Shiplap is having a moment thanks to HGTV’s Fixer Upper. But you don’t have to live in Waco, TX or other parts of the south where shiplap was used in the construction of many older homes to add his bit of character to your home. If you want to jump on the shiplap train, here’s how to get it and what to do with It.
“Characterized by long horizontal (or vertical) panels formed by overlapping ‘rabbets’ (grooved boards), weathertight shiplap has long been popular in areas with harsh climates,” said Remodelista. “Because of this functionality, and due to the fact that it was often made from relatively inexpensive pine, shiplap has traditionally been associated with less formal structures, such as woodland cabins and coastal cottages.”
But, as architect Sheila Bonnell of FRAMe Architecture + Design showed on Remodelista, shiplap has more versatility than you think and can work in nearly any space and any style of home.
Look how well it pairs with marble counters and open shelving in this kitchen.
Here it sets a unique foundation for eclectic furnishings.
But those who want the look without the expense of real boards also have options. Emily, a DIYer from website Table and Hearth, “researched all kinds of materials that you can use to achieve a plank wall; real wood planks themselves, reclaimed wood, or ripped-down panels of hardboards or plywood. I wanted the classic wood look, in wide planks, but couldn’t afford ones that were already cut. Plus, I REALLY didn’t want to have to remove and reinstall our baseboards so I needed something that was 1/4″ thick or less.”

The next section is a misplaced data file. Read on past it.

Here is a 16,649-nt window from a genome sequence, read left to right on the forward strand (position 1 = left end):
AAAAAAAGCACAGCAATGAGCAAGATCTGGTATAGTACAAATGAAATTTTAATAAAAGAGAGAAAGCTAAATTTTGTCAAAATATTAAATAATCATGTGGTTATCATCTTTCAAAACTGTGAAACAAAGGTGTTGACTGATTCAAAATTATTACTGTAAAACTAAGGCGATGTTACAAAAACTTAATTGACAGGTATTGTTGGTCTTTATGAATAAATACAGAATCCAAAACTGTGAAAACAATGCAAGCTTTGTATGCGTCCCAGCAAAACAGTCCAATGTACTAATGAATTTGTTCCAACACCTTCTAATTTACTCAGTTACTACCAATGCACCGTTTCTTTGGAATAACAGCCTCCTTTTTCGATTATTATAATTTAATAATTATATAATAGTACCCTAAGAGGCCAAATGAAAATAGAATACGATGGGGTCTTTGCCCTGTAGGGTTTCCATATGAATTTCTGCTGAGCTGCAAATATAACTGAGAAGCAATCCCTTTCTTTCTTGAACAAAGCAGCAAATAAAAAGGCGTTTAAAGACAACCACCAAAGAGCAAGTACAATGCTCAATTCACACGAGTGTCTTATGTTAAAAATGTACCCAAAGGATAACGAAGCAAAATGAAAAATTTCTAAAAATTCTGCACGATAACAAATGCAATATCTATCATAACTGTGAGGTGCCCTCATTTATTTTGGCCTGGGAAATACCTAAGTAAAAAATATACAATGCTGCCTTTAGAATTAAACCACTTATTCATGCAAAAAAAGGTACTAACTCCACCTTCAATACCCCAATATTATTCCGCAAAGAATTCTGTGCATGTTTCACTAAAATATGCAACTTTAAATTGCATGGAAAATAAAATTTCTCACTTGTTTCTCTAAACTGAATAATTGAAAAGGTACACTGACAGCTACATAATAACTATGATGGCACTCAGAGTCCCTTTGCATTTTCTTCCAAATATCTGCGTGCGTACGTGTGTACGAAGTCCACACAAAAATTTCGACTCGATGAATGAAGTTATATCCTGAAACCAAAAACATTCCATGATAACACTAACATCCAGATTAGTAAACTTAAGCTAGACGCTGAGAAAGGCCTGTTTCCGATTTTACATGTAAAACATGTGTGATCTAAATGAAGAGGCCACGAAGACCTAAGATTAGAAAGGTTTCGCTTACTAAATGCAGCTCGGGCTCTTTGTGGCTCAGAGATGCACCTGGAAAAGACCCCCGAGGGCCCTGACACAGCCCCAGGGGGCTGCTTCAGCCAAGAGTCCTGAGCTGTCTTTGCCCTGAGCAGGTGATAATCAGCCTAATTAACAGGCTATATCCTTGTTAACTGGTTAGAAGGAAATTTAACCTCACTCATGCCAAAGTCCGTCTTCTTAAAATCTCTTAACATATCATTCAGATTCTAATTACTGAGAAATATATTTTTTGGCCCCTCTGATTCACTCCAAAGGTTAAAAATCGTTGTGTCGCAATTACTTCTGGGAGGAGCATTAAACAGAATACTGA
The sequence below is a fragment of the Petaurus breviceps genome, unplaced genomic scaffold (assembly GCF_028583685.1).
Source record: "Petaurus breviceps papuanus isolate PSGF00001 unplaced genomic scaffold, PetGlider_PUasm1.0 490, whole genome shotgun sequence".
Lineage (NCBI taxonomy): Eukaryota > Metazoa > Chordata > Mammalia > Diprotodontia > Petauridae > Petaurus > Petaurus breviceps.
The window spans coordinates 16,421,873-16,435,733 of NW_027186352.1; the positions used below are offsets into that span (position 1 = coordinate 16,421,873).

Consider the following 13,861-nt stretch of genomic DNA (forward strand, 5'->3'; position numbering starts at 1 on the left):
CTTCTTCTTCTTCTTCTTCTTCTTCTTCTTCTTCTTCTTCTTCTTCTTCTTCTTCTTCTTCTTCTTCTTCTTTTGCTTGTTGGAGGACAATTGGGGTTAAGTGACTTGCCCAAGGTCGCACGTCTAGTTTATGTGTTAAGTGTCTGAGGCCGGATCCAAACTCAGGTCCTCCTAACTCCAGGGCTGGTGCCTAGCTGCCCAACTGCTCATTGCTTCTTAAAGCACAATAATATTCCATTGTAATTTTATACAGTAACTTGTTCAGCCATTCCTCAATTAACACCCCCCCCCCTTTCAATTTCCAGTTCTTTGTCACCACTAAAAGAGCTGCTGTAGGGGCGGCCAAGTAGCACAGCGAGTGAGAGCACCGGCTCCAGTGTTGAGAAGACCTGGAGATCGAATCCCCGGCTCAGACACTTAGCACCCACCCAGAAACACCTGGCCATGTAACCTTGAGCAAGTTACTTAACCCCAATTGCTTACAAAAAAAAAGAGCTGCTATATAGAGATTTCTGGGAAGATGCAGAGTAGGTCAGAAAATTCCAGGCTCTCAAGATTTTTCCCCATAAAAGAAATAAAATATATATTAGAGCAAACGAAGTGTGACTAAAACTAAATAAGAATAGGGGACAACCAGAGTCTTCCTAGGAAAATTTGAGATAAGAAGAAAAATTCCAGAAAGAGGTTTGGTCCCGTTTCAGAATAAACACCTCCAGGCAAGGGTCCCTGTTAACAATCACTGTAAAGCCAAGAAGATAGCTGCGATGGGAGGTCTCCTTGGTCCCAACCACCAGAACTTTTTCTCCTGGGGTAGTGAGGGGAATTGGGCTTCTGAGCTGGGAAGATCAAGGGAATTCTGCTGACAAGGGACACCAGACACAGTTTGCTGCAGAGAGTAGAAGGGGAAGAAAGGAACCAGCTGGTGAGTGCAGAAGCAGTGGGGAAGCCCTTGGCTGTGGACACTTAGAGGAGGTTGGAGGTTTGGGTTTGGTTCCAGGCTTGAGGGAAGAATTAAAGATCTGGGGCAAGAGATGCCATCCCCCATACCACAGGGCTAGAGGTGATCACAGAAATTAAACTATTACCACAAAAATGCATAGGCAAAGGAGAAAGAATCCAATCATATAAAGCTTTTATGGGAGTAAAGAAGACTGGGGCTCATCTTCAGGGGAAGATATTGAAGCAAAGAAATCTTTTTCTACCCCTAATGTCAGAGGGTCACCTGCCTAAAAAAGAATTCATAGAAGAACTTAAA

The answer: this 1/4″ plywood underlayment that cost $13 apiece. She had Home Depot rip them down into 8″ wide planks, painted them gray, and trimmed it out with poplar battens.
Here’s how plywood shiplap looks in another room using 6″ boards.
You can also get a great look using shiplap without covering an entire wall. This shiplap treatment clads a fireplace using untreated cedar fence boards that have been cut and washed prior to installation and then stained in walnut.
Take the focus up to the ceiling. Whether you’re using authentic shiplap, new or reclaimed boards, or plywood, a planked ceiling treatment creates interest in an unexpected place. “Rough-hewn pine boards overhead draw the eye up to the vaulted ceiling in this bedroom designed by Chip and Joanna Gaines,” said HGTV.
Why should the inside of your home have all the fun? The shiplap look can bring interest and distinction to your exterior as well.
Go au natural,
use a rich stain,
or combine it with other materials for a truly unique look.
Article by Realty Times